Getting quality sleep is essential for helping the brain, gut, and body rejuvenate and repair after a long day. Lack of sleep leads to changes in the balance of the bacteria in the gut, hormone imbalances and decreased immunity. The best way to get quality sleep is to avoid electronics at least 3 hours before bed and caffeine at least 6 hours before bed.
Under normal circumstances, cortisol levels are high early in the morning (to keep you alert and awake), and levels fall in the afternoon as melatonin secretion starts to ramp up and prepare the body for bed. Light stops the secretion of melatonin and increases the secretion of cortisol. Many electronic devices emit blue light that enters our eyes and stops the secretion of melatonin in the pineal gland.
Did you know that the gut has 400 times more melatonin than the pineal gland and is produced by cells in the gut? Melatonin in the gut decreases inflammation and helps keep the beneficial bacteria healthy so they can keep you healthy; any disruption caused by sleep deprivation, unmanaged stress or poor diet can lead to hormonal imbalances and an increased risk of chronic disease.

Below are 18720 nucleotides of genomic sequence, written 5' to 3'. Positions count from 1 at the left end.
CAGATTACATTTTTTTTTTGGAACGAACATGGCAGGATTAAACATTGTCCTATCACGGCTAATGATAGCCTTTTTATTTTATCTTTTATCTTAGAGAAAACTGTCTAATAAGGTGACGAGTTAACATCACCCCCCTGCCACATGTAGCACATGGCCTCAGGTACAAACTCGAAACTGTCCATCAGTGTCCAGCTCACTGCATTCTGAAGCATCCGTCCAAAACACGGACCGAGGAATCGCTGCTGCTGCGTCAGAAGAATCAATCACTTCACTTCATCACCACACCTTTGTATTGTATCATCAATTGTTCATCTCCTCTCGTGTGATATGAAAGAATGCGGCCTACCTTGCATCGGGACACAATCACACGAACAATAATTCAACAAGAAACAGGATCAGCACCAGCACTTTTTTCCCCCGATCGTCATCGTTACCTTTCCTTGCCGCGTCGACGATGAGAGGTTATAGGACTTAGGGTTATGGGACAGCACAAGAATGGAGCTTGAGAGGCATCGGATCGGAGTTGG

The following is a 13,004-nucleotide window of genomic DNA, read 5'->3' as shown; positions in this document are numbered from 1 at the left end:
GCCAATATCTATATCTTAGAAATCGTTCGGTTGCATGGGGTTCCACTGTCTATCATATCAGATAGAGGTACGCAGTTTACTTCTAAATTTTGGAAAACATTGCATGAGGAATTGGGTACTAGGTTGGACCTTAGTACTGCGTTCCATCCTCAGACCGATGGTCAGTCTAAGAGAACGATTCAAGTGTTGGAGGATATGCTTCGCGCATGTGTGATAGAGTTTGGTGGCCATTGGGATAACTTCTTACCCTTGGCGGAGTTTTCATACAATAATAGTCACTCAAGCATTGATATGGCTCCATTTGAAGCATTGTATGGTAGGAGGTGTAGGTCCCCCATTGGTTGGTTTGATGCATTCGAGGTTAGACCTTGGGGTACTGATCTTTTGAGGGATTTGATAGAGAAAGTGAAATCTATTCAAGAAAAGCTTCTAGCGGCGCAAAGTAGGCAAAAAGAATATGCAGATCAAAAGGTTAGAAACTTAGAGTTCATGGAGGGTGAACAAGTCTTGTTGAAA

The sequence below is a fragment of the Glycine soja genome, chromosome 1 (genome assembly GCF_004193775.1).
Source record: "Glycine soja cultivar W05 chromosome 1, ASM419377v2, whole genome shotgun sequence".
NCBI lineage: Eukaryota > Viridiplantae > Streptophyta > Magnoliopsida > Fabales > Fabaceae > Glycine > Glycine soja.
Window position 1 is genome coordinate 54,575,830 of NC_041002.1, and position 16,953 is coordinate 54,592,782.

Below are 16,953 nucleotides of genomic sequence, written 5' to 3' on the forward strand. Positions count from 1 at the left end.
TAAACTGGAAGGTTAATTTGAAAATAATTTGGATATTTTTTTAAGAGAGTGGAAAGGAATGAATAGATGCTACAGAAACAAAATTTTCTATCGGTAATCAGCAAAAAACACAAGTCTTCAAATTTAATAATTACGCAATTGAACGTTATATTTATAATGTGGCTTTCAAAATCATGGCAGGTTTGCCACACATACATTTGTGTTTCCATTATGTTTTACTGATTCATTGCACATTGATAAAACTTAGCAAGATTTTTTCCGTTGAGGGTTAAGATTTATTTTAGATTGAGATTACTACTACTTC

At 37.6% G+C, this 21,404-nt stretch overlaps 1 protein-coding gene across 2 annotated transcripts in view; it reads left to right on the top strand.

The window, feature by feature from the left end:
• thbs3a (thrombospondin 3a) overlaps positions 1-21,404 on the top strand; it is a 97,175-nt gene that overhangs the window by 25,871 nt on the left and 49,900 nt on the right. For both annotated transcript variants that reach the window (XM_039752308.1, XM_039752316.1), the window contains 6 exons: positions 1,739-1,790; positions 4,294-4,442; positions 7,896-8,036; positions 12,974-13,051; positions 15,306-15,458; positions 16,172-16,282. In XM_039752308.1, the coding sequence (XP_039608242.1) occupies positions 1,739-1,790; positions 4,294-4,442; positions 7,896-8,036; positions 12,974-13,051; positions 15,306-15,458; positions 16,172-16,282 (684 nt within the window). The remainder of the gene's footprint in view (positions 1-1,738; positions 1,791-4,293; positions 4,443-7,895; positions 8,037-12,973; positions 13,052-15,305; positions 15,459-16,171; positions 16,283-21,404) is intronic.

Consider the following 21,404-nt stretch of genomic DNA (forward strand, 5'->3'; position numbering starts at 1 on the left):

Leaky Gut Syndrome
Leaky gut syndrome has been linked to joint pain, brain fog, fatigue, food allergies, eczema, bloating and headaches.
Our busy lifestyles, the overuse of prescription drugs and over the counter medications, diets high in refined sugars and trans fats create holes in the gut lining and allow large proteins to get through.
Think of the gut lining like a bouncer at a club; the bouncer’s only job is to keep undigested foods, bacteria and large proteins from leaving the gut and entering the blood.
Leaky gut syndrome is used to refer to a condition where the gut lining is hyperpermeable. Increased gut permeability increases inflammation in the gut, and allows foreign substances like proteins to get out of the gut and enter the blood. It decreases your ability to absorb nutrients from food by destroying the brush border and decreasing digestive enzymes.
The best way to treat leaky gut syndrome is by healing the gut lining, removing foods that trigger inflammation and managing stress.
One way to decrease inflammation is to eliminate foods that are triggering chronic inflammation; some foods that trigger inflammation include gluten, sugar, processed foods, trans fats, dairy, soy or alcohol.
Eat more whole, unprocessed foods like fruits, vegetables, root plants, and resistant starches. Add healthy plant-based fats found in avocados, flaxseed and chia seeds and swap inflammatory oils (like canola oil) for coconut, and olive oils. Omega 3 fatty acids tone down inflammation in the body, and you can eat fish or take a fish oil or algal-based supplement.